My name is Stuart, I'm 45 years old, married with two boys, and I work for Transport Scotland. After a routine check-up, one of my blood tests showed high glucose levels. The nurse suggested a diabetes test, and it came back positive for type 2 diabetes. At an appointment with a diabetes dietitian, Counterweight was mentioned, and I went through the process of applying to see if I was a suitable candidate. It turned out I was, and so began the journey!
“My goals were to lose weight and potentially put the diabetes into remission”
I didn't know anything about diabetes, and don't have a history of it in the family. So, it was great to find out that people had successfully put type 2 diabetes into remission. I have always loved to cycle and play golf, but in recent years, with the added weight, even these two favourite hobbies felt like a chore. I was hoping that being on the programme would make it possible to take up golf and cycling again, and especially be able to fit into a cycling jersey.
“The first stage was fairly straightforward”
A lot of people probably think the first stage – total diet replacement – is going to be the biggest struggle, but it was pretty straightforward, because you don’t have to think too much. You know you have to have four sachets a day, so it’s just a matter of choosing a sachet and adding water. I was a bit apprehensive wondering if it would be enough calories for me, but there was no stage where I felt like I was hungry.
“Nothing tempted me to fall off the wagon”
I was very committed, keeping my goals in mind, and there was nothing that tempted me to fall off the wagon. However, at some point during the first phase I was away, and my flight back was unexpectedly delayed by a few hours. I didn’t have another sachet with me, so I had to eat from the airport. I chose a sandwich and checked for calorie count – it was around 230 calories, so just 30 over my sachets. The moment I ate the sandwich I felt guilty, and like I had let myself down. When I spoke to my Counterweight dietitian, she assured me that I had done the right thing, that sometimes you are thrown a curve ball, but it’s how you deal with it that matters.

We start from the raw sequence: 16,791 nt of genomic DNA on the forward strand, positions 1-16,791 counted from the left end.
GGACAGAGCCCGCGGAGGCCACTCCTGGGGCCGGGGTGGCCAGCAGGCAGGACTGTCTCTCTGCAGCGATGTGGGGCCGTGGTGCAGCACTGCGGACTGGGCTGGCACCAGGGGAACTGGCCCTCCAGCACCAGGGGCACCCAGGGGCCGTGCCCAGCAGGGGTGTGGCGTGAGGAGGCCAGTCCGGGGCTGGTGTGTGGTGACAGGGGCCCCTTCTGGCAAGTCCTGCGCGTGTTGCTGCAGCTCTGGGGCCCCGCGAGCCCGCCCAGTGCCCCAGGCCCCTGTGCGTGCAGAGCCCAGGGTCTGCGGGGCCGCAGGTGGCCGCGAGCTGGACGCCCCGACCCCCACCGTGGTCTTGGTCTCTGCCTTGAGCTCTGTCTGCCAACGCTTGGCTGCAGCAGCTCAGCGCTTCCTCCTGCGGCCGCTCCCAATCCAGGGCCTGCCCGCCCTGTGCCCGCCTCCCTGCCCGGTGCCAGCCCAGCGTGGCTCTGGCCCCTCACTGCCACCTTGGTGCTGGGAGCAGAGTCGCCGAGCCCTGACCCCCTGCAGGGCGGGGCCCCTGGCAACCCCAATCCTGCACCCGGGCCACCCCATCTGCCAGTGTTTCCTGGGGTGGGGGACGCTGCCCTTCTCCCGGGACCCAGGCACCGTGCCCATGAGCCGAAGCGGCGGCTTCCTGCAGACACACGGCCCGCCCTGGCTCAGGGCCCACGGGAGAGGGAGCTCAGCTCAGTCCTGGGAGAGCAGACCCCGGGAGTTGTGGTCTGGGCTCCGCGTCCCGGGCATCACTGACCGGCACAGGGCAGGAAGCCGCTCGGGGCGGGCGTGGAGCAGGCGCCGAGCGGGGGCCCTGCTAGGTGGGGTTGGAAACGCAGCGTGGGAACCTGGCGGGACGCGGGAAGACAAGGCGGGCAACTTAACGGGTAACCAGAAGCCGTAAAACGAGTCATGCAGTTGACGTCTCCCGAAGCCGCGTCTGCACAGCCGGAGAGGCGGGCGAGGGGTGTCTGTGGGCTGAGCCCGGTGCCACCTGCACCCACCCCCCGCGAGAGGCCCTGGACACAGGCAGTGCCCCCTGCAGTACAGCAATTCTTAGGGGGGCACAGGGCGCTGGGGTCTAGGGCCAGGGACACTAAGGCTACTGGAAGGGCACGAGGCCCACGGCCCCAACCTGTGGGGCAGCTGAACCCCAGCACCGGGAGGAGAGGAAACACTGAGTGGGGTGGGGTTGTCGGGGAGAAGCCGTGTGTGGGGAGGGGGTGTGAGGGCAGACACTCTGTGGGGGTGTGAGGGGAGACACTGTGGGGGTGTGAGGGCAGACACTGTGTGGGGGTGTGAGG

“I feel so much more energetic and want to get out and about”
There have been many changes, both physical and mental. I have lost four stone and am down four clothing sizes. I am edging my way down to a normal blood pressure, and my HbA1c has come down from 59 to 48. I just feel more energetic and want to get out and about more. Whereas before, I would make any excuse not to cycle, I now find any excuse to get on the bike, even if it’s only for half an hour. I play golf once or twice a week now too. So, I can see the difference in my energy levels, and my clothing, but also through the blood tests.
My knowledge has also improved a lot, and my relationship with food has changed. I'm more educated now. I plan the week, look at calories, saturated fats, protein and carbs. Before, when I was hungry, I would go to the freezer or get take-out. I now know exactly what I am going to eat because I have planned it already. I was nervous about transitioning back to food, and having to plan my own meals, but you are introduced into phase 2 one meal at a time, so you do the planning on a smaller scale before you move on.
It's become a routine now, planning a week in advance so I know when I go to shop which ingredient to get and I cook in batches. It’s something I've actually enjoyed doing as well, so it doesn’t feel like a chore.
"I can’t recommend the programme highly enough”
I can’t recommend the programme highly enough. It really has made a big difference to my life! What helps a lot is knowing you have a dietitian appointment every two weeks. I knew that at the start, but the level of support I received was much more than I thought it would be. It’s scary taking that first step, but the more you put in, the more you get out – you just have to be 100% committed. The way I've looked at it as short-term sacrifices for long-term goals.